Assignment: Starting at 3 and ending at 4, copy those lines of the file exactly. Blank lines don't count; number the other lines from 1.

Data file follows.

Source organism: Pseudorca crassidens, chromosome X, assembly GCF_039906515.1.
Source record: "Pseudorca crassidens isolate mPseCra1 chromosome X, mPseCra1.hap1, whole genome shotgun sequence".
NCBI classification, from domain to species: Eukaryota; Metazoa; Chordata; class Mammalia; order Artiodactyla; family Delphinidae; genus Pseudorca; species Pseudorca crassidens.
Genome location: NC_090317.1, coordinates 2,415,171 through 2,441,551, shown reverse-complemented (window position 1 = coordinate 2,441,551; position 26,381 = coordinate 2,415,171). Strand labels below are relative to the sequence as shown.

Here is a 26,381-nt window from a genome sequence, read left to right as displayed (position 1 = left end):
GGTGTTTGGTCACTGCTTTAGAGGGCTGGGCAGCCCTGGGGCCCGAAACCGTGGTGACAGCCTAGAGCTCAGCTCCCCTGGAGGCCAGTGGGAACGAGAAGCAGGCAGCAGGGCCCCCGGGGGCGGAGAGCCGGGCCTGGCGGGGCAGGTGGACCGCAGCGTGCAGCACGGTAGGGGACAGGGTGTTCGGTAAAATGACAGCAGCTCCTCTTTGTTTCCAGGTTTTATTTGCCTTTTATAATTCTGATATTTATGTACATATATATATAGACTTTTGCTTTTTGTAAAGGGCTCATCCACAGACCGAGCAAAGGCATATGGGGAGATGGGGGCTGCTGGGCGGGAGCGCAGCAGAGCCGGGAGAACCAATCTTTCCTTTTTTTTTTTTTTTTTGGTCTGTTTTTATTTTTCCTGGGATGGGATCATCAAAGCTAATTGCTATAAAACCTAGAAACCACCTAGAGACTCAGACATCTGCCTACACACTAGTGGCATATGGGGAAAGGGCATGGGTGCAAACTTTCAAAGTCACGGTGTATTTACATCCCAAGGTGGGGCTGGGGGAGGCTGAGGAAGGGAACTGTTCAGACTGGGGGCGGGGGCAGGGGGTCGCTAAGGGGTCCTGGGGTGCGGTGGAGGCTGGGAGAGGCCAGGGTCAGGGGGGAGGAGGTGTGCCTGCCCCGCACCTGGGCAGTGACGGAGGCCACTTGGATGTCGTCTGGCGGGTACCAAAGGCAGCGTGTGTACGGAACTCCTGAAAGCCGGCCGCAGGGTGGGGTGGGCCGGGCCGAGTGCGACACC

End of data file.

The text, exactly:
NCBI classification, from domain to species: Eukaryota; Metazoa; Chordata; class Mammalia; order Artiodactyla; family Delphinidae; genus Pseudorca; species Pseudorca crassidens.
Genome location: NC_090317.1, coordinates 2,415,171 through 2,441,551, shown reverse-complemented (window position 1 = coordinate 2,441,551; position 26,381 = coordinate 2,415,171). Strand labels below are relative to the sequence as shown.